Everyone who’s been in a position to play with a Vita has been in unanimous agreement that it’s a fantastic piece of technology. A quad-core processor, double the RAM of a PS3, front and rear touch pads, and OLED screen (but not a 720p one) seemed to tick all the boxes while remaining not much larger or any heavier than an original PSP.
In spite of all that it doesn’t strike me with the level of ‘wow’ that Sony consumer products such as the PS2 or PSP did when first releasedw. Maybe the capabilities – not just graphically, mind you – of the smartphones and tablets out there have raised expectations of what can reasonably be delivered. I realise it’s not fair to compare a $250~ Vita with a $500 Galaxy SII, but the fact is the screen on that device is better to look at during any practical application, it’s worlds away smaller and thinner and has a debatable lead in battery life in defiance of it’s small size. This doesn’t take much away from the Vita – the GSII is only a phone with touch controls after all – except to say that it’s ability to impress above and beyond is markedly diminished in light of such competition.
As someone with medium sized hands, not big or small, saying that doing a QCB motion on the d-pad is actually painful is however not a complement. Sure, a lot of people will play things using touch controls or the exceptional (given their size) analogue sticks, but the fact is I bought my Vita with Ultimate Marvel vs. Capcom 3 with an intent to not kill myself rocket punching and plasma storming against the left hand side of the screen. Thank goodness there are double fireball motions in the upcoming Street Fighter X Tekken because that would quite frankly be a dealbreaker at this point.
Also overly small are the buttons. They have more in common with the Nintendo DS’ face buttons than those on the PSP or Dual Shock 3. This isn’t a massive issue in most games, but if I’m using the ‘Wipout’ style controls in Wipeout 2048, where X is accelerate, square is use and circle is absorb, all with the right analogue a bit close for comfort, I’m going to have serious problems hitting those things at the right times. The PSP didn’t have these control problems and if I had to pick a major point of regression on the Vita, it’s that it has shrunk everything on the face of the unit to the point of near un-usability.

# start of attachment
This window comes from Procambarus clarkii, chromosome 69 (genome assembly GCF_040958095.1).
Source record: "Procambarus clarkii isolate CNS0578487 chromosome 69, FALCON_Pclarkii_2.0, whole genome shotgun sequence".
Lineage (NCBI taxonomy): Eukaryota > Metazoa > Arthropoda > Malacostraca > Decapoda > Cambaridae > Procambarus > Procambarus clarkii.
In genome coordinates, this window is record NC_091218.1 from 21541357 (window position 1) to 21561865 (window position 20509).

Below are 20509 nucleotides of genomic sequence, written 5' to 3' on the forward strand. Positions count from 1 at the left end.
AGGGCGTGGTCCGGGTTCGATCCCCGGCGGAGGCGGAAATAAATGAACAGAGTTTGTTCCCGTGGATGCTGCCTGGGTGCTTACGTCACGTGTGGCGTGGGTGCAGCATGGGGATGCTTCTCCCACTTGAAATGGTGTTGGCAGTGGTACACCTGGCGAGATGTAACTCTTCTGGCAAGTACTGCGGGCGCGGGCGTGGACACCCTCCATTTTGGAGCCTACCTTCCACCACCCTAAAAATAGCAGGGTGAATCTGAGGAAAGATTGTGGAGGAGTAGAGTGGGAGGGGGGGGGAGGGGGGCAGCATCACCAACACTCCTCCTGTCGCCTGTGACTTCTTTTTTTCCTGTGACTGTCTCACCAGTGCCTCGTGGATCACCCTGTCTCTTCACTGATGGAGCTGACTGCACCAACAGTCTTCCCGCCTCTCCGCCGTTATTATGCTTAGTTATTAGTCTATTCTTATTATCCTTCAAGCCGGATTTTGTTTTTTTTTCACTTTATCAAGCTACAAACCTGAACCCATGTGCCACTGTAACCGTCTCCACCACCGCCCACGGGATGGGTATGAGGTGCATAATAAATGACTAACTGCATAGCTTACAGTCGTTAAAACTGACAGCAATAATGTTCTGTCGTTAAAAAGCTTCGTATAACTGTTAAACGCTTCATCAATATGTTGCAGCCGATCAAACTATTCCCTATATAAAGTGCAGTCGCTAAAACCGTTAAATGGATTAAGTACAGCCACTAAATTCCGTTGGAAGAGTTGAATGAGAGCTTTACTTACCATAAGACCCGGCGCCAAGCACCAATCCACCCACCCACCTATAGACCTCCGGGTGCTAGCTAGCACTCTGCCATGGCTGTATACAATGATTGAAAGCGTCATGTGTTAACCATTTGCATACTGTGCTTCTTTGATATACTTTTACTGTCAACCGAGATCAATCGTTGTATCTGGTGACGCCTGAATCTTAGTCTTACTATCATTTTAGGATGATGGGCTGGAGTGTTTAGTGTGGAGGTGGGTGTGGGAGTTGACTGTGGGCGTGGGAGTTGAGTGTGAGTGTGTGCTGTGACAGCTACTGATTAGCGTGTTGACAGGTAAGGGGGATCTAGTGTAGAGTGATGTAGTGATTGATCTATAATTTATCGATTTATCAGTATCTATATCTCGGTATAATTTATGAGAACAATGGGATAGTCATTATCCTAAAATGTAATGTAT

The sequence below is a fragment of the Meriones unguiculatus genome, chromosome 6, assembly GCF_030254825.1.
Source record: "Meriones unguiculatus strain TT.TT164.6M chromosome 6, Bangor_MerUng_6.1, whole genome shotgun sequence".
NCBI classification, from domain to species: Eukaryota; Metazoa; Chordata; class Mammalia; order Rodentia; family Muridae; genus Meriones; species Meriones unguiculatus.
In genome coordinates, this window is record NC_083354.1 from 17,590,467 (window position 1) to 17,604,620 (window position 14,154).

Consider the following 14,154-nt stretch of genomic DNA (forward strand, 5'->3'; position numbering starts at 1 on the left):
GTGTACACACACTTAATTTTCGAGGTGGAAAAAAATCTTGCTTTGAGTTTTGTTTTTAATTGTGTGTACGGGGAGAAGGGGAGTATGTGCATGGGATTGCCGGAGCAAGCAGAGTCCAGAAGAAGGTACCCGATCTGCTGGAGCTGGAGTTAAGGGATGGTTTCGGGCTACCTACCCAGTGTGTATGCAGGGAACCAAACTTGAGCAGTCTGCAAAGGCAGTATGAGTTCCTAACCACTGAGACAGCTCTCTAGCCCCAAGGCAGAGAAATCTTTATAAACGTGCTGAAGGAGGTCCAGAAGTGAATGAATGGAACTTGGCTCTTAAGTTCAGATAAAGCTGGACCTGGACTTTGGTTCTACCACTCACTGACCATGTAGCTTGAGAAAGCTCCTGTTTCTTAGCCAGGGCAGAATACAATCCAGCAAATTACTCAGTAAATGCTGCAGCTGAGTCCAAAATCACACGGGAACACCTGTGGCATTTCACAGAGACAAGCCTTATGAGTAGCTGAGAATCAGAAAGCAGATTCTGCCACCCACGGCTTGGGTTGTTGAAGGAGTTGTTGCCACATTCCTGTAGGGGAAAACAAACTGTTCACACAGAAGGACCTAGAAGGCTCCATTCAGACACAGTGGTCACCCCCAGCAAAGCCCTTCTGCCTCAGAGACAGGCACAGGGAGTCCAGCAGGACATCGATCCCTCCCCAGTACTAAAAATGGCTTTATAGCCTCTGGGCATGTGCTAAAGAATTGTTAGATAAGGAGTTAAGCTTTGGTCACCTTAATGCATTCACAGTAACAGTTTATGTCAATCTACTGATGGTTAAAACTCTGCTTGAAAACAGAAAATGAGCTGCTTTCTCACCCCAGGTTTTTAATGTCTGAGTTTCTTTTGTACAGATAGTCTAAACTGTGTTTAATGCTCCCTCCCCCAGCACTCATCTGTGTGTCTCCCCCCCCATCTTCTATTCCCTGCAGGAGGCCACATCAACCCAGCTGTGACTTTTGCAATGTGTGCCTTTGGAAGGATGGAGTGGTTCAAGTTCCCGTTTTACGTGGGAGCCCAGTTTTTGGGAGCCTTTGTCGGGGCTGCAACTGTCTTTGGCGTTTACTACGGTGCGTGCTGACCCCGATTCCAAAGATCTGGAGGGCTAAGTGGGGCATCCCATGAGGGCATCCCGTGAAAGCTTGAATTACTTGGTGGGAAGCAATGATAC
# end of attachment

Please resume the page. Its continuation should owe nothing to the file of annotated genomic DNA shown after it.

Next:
Something that the mainstream of internet opinion has taken a strong dislike to is the use of yet more proprietary media on the part of Sony. Game cards, unlike the cartridge-based titles of Nintendo’s system, can save game data and DLC onto themselves without the need for additional storage. Not all games opt for this though and many have cried foul at Sony’s refusal to mandate it. It’s all the worse since their second proprietary formal of memory cards are priced into the stratosphere and ultimately necessary to fully using the device as it’s being marketed.
My complaint isn’t so much about these devious decisions so much as their poor implementation. Neither the game nor memory cards can be read by anything but the Vita and so I can’t write anything conclusively about data read & write speeds. Nonetheless I have no problem saying that loading times are pretty garbage across the board. UMVC3 takes at least 10 times longer to load 6 characters and a stage than its Xbox 360 cousin and Wipeout 2048‘s load times are just appalling at 50-60 seconds per event. Both of these anecdotes come from experiences with the game card version, which is, if reports are to be trusted, the faster of the two formats.
It seems even more obvious when you look at the UI and other interfaces of the Vita, but the hardware seems cobbled together from technologies and interests of multiple business units operating largely in silos with little regard for the cohesiveness of the finished product. As far as hardware goes the PS Vita has some serious grunt but is nowhere near as far ahead of the field as the PSP was in its time. And whether that raw horsepower is harnessed by software or not in the long run, the machine is hamstrung by capricious design decisions that let it down at almost every turn. The same is true of the rest of the elements that make up the Vita whole, but I’ll save that for the next few posts.
As a postscript I’d like to disclose that my experience has been with the Wifi only model. For a million reasons and one I don’t consider there to be any reason to buy the 3G version and as far as I know there are no exclusive capabilities unique to that model. Ergo, I didn’t think it was worth the time to say anything at length about it.
…it’s always such a pleasure. And now I feel dirty. For lack of anything more insightful I’ve stooped to rolling out the most cliche of internet / gaming tropes – the Portal reference. The truth is while trying – in vain apparently – to recall what has happened since the last two weeks or so since my last post nothing terribly important comes to mind. Sure I dallied with Crysis 2 and endured to varying degrees of unpleasantness Fast Five and Thor. But all I really did that still bears any meaning was labouring through Portal 2. How lame is that? This is why these catch-up posts after periods of inactivity are so hard for me.